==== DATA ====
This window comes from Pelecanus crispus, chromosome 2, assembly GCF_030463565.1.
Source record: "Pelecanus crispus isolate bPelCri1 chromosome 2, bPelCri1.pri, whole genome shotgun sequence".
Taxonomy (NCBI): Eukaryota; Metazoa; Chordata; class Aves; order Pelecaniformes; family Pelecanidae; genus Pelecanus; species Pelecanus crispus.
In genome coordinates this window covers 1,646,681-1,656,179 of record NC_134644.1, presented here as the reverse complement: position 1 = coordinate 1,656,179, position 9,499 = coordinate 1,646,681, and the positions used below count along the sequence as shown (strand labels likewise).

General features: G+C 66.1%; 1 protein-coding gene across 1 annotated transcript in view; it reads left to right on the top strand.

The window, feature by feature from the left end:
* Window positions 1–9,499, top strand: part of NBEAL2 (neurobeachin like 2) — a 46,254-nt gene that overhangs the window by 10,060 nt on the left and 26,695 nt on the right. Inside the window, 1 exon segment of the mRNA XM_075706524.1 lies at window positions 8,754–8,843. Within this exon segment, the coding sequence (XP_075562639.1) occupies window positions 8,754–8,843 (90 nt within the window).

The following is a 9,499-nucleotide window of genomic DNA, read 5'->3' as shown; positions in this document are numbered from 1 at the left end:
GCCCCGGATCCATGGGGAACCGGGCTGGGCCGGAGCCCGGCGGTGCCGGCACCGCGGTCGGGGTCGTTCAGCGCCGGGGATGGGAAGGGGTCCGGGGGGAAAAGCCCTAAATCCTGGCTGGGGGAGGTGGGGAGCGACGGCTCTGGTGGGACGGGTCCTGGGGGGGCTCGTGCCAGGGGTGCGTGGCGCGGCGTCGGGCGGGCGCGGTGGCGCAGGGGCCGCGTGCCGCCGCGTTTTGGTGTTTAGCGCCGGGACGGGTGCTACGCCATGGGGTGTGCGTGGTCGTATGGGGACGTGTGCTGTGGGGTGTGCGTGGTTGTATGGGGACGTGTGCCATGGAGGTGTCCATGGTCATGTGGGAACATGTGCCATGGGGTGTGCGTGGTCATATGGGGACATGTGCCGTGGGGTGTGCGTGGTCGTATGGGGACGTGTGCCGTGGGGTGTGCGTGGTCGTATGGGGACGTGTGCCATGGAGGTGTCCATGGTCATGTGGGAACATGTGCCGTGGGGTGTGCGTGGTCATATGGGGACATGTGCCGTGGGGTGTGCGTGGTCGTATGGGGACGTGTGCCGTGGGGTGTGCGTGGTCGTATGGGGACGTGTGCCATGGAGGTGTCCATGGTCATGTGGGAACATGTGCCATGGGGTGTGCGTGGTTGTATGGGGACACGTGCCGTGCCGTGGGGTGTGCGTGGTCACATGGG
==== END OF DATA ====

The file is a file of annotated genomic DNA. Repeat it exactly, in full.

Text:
This window comes from Pelecanus crispus, chromosome 2, assembly GCF_030463565.1.
Source record: "Pelecanus crispus isolate bPelCri1 chromosome 2, bPelCri1.pri, whole genome shotgun sequence".
Taxonomy (NCBI): Eukaryota; Metazoa; Chordata; class Aves; order Pelecaniformes; family Pelecanidae; genus Pelecanus; species Pelecanus crispus.
In genome coordinates this window covers 1,646,681-1,656,179 of record NC_134644.1, presented here as the reverse complement: position 1 = coordinate 1,656,179, position 9,499 = coordinate 1,646,681, and the positions used below count along the sequence as shown (strand labels likewise).

General features: G+C 66.1%; 1 protein-coding gene across 1 annotated transcript in view; it reads left to right on the top strand.

The window, feature by feature from the left end:
* Window positions 1–9,499, top strand: part of NBEAL2 (neurobeachin like 2) — a 46,254-nt gene that overhangs the window by 10,060 nt on the left and 26,695 nt on the right. Inside the window, 1 exon segment of the mRNA XM_075706524.1 lies at window positions 8,754–8,843. Within this exon segment, the coding sequence (XP_075562639.1) occupies window positions 8,754–8,843 (90 nt within the window).

The following is a 9,499-nucleotide window of genomic DNA, read 5'->3' as shown; positions in this document are numbered from 1 at the left end:
GCCCCGGATCCATGGGGAACCGGGCTGGGCCGGAGCCCGGCGGTGCCGGCACCGCGGTCGGGGTCGTTCAGCGCCGGGGATGGGAAGGGGTCCGGGGGGAAAAGCCCTAAATCCTGGCTGGGGGAGGTGGGGAGCGACGGCTCTGGTGGGACGGGTCCTGGGGGGGCTCGTGCCAGGGGTGCGTGGCGCGGCGTCGGGCGGGCGCGGTGGCGCAGGGGCCGCGTGCCGCCGCGTTTTGGTGTTTAGCGCCGGGACGGGTGCTACGCCATGGGGTGTGCGTGGTCGTATGGGGACGTGTGCTGTGGGGTGTGCGTGGTTGTATGGGGACGTGTGCCATGGAGGTGTCCATGGTCATGTGGGAACATGTGCCATGGGGTGTGCGTGGTCATATGGGGACATGTGCCGTGGGGTGTGCGTGGTCGTATGGGGACGTGTGCCGTGGGGTGTGCGTGGTCGTATGGGGACGTGTGCCATGGAGGTGTCCATGGTCATGTGGGAACATGTGCCGTGGGGTGTGCGTGGTCATATGGGGACATGTGCCGTGGGGTGTGCGTGGTCGTATGGGGACGTGTGCCGTGGGGTGTGCGTGGTCGTATGGGGACGTGTGCCATGGAGGTGTCCATGGTCATGTGGGAACATGTGCCATGGGGTGTGCGTGGTTGTATGGGGACACGTGCCGTGCCGTGGGGTGTGCGTGGTCACATGGG